So what’s the solution?
The solution is very simple and straightforward…when reporting changes in mean average trending, we must include a discussion of the components of change…the reason or reasons for the overall total or national change. In this scenario, the weighted average of three countries’ participation rates comprise the national average, and visitor volume is used as the weight.
The activity participation rate is what gets the attention, but the change in the national average participation rate is more impacted by the change in the weight in this case—actual visitor volumes. But you say, “Mark, I need the trending insights, but I can’t afford enough sample size to slice and dice the data into various components.”
O.K., I get that, but perhaps you can at least look at the components based on a small sample and get at least a qualitative or sense of what is going on. Or perhaps you don’t really need the annual trending, but might be better served by conducting your research every two or three years, thereby doubling or tripling the sample size and permitting a more robust analysis of the components.
Your motto should be, if I don’t know why something has changed, I don’t know anything.
Dudley Jackson says
Truly awesome article Mark. I think you should be a featured columnist in more newsletters (seriously). I would like to point out one additional nuance to your recommendations. Analyzing change is very difficult in general. If your unicorn hunting data above was real, marketers and researchers could talk in circles about it for hours with a likely end result that marketers wouldn’t be very concerned because all they care about at the end of the day is overall volume, not incidence. So, in addition to unmasking some of the hidden forces at work in our data, the discussion in our reports should always include WHY marketers should care that about our findings. You already implied this but I just wanted to make it explicit. Using the Unicorn Hunting data above as an example, marketers might find a lot of value if researchers pointed out some hypothetical ‘future inflection points’ where a moderate change in Chinese arrivals could spell disaster for suppliers of unicorn sensing equipment. Also recommendations for future research would appeal to markets if we made it clear that the data currently can’t tell us whether Unicorn Hunting is fading away or whether all the Unicorn Hunters are going to one of the other three countries in increasing numbers. Then marketers would realize that they might have a competitive problem too.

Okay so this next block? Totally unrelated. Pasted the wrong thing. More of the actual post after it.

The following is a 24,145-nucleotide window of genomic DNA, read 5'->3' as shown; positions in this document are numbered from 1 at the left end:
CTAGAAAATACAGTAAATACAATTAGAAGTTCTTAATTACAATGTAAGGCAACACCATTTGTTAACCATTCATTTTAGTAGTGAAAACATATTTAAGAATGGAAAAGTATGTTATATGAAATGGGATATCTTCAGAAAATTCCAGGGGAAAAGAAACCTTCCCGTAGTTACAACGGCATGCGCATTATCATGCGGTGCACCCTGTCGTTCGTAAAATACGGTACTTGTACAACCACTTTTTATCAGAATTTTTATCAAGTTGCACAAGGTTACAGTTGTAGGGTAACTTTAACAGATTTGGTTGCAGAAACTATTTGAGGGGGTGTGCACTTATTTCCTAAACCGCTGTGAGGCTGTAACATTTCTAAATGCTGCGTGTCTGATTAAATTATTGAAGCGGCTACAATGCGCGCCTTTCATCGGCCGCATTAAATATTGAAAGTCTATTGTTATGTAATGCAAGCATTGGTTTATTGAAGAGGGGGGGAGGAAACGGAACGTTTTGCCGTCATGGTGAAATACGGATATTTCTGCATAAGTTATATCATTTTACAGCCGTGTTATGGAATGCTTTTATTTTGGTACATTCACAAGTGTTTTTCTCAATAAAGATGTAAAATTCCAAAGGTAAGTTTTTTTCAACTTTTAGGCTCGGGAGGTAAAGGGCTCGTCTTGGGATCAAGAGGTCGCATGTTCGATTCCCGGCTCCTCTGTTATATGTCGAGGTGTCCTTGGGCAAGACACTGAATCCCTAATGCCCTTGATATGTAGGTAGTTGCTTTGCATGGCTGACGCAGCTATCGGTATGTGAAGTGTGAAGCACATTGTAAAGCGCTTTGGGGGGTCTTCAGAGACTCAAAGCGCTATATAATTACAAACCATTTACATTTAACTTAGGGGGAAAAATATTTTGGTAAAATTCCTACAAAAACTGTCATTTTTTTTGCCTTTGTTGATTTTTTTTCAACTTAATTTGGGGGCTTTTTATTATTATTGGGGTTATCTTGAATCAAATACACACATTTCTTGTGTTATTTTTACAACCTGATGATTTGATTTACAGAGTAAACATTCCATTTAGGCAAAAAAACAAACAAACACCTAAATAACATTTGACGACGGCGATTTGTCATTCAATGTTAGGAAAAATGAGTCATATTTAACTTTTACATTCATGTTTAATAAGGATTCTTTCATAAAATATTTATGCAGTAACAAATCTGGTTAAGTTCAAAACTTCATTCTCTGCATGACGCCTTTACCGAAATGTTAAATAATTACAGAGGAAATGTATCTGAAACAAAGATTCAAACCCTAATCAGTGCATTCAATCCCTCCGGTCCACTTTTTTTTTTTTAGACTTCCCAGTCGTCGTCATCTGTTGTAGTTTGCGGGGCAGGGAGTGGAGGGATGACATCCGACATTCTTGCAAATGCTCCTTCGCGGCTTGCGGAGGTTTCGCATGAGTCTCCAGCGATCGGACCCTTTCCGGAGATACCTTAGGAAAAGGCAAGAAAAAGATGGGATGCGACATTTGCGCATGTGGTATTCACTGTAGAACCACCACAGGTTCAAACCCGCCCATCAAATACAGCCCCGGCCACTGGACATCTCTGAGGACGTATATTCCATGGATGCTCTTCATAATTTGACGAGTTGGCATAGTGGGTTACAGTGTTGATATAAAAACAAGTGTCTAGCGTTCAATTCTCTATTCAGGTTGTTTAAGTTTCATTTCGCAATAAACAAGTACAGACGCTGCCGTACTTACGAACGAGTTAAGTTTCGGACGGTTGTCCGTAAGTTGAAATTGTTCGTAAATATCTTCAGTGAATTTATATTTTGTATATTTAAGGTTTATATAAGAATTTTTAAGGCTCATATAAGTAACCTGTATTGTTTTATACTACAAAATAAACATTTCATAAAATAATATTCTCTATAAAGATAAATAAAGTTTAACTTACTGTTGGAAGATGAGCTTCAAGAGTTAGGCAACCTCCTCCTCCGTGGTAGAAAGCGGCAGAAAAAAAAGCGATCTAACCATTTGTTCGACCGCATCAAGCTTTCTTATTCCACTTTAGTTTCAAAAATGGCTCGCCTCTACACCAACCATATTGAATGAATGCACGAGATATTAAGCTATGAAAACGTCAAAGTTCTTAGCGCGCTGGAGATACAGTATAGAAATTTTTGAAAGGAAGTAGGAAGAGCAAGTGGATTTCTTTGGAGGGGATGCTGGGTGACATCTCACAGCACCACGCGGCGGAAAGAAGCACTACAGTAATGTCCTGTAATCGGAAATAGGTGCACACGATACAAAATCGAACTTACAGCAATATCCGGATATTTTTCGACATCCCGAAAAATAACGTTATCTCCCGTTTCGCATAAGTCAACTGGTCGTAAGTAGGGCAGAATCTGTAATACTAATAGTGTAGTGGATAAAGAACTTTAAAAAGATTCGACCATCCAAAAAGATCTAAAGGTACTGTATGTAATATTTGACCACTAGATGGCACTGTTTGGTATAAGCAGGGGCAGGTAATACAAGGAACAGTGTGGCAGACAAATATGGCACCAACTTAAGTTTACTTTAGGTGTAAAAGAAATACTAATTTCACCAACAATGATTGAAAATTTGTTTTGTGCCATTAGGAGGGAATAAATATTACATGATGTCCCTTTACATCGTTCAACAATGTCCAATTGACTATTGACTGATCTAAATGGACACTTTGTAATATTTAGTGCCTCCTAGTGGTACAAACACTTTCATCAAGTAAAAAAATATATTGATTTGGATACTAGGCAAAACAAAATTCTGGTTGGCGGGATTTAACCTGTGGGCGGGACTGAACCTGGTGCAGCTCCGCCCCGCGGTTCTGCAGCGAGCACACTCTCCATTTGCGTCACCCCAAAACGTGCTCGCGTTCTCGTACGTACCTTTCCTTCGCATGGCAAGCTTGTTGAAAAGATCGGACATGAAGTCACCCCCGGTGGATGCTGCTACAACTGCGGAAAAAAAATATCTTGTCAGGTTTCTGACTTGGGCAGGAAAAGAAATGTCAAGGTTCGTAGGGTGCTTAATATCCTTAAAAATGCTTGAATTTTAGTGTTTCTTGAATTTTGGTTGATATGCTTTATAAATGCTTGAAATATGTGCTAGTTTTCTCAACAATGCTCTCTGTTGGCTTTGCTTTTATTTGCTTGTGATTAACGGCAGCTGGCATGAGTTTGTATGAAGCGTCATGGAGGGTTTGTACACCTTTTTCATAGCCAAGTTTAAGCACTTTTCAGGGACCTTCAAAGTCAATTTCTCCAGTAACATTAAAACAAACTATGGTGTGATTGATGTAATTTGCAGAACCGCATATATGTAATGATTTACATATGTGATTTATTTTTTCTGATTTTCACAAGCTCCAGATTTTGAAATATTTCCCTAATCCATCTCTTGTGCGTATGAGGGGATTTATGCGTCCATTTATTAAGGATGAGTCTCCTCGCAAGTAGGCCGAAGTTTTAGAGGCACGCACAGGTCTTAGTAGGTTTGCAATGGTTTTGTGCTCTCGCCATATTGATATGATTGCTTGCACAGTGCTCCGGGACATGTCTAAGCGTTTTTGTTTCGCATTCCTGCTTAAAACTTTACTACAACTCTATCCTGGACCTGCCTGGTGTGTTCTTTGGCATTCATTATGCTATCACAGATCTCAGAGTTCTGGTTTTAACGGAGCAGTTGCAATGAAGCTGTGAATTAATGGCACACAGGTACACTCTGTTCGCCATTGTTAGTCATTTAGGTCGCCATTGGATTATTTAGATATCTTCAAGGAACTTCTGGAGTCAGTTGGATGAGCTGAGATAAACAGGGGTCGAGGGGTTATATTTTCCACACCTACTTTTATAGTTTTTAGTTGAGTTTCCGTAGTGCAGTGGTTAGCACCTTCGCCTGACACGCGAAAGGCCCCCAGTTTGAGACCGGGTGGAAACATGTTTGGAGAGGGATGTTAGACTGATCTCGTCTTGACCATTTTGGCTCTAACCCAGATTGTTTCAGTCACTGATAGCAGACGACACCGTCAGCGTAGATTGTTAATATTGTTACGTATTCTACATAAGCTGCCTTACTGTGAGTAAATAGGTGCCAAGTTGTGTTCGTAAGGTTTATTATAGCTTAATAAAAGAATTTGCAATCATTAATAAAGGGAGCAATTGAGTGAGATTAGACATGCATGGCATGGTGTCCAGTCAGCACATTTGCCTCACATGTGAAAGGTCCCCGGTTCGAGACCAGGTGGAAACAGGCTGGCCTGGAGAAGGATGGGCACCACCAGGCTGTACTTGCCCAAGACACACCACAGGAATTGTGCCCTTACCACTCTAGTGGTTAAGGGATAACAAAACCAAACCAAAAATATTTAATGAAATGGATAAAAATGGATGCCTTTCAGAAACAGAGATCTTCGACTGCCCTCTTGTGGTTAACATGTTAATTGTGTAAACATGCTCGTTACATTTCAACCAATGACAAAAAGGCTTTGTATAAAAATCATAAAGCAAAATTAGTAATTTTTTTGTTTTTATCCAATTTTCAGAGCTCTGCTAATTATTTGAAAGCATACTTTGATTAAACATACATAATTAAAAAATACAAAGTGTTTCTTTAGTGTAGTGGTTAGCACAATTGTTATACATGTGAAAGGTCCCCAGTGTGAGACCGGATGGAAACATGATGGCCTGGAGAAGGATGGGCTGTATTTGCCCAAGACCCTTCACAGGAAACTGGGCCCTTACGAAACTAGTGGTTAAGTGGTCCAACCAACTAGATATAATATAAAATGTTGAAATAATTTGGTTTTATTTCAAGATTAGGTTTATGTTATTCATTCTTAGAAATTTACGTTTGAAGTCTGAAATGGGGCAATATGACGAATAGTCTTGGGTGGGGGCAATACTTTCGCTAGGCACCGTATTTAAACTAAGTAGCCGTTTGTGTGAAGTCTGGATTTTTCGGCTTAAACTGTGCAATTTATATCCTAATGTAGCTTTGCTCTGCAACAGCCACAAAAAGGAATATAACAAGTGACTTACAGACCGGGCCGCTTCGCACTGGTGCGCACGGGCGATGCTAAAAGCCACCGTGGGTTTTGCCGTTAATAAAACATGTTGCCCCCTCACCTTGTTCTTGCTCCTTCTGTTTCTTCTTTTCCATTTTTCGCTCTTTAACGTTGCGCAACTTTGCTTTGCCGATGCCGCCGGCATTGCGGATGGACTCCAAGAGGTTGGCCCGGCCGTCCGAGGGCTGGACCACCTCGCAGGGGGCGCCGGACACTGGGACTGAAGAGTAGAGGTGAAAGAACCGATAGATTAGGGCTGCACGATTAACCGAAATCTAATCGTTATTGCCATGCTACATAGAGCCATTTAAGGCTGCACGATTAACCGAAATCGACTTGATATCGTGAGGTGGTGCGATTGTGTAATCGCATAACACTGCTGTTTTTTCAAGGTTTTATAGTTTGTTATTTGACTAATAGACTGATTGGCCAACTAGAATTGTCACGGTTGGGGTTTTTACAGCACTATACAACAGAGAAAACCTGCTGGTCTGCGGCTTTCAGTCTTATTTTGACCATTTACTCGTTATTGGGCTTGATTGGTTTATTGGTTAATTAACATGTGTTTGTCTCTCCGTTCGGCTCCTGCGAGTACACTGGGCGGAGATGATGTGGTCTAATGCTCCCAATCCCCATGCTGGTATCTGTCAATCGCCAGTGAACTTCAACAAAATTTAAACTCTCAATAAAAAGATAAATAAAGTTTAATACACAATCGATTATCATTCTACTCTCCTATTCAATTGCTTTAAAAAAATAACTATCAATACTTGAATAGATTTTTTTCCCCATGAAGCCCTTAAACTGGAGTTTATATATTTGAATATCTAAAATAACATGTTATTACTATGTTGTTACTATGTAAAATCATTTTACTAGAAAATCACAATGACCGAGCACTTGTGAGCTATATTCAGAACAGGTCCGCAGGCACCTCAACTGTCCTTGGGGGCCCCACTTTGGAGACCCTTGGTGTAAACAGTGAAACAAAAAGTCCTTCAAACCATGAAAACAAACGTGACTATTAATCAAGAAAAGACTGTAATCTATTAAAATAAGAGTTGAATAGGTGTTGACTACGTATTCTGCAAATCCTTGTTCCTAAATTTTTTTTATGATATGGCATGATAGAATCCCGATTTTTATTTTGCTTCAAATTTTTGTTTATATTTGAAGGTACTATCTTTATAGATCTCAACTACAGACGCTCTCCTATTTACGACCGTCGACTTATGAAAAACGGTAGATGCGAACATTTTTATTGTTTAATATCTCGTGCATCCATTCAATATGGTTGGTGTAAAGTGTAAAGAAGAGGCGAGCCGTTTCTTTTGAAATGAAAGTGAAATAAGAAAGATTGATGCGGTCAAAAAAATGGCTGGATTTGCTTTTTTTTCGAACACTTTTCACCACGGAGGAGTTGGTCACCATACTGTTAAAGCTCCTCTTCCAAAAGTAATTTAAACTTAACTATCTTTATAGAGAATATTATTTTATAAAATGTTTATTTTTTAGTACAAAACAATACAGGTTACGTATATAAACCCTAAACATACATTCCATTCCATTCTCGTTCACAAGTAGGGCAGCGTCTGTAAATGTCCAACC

Mark Brown says
Dudley, you have provided excellent additions to the topic, and I have a real example that I believe addresses your points. From 1997 to 2015 visitor volume to the USA from Japan decreased 30%, while the incidence of Japanese visitors who golfed declined 70%. Taken together, Japanese golf visitor VOLUME declined about 79%. So if I tell a golf course owner in Hawaii or California that Japanese visitor volume is down 30%, they’ll laugh at me until they cry that THEIR Japanese golf volume is down nearly 100%. And more to your second point, somewhere along the way there were likely your inflection points and other insightful details that may have suggested if, how, and when this market segment was ever coming back—either from a return to higher total Japanese visitor volume and/or a return to higher golf activity incidence. Together, our points explain why I often laugh when someone says “…we’re just using the simple average.” There’s rarely anything simple about it.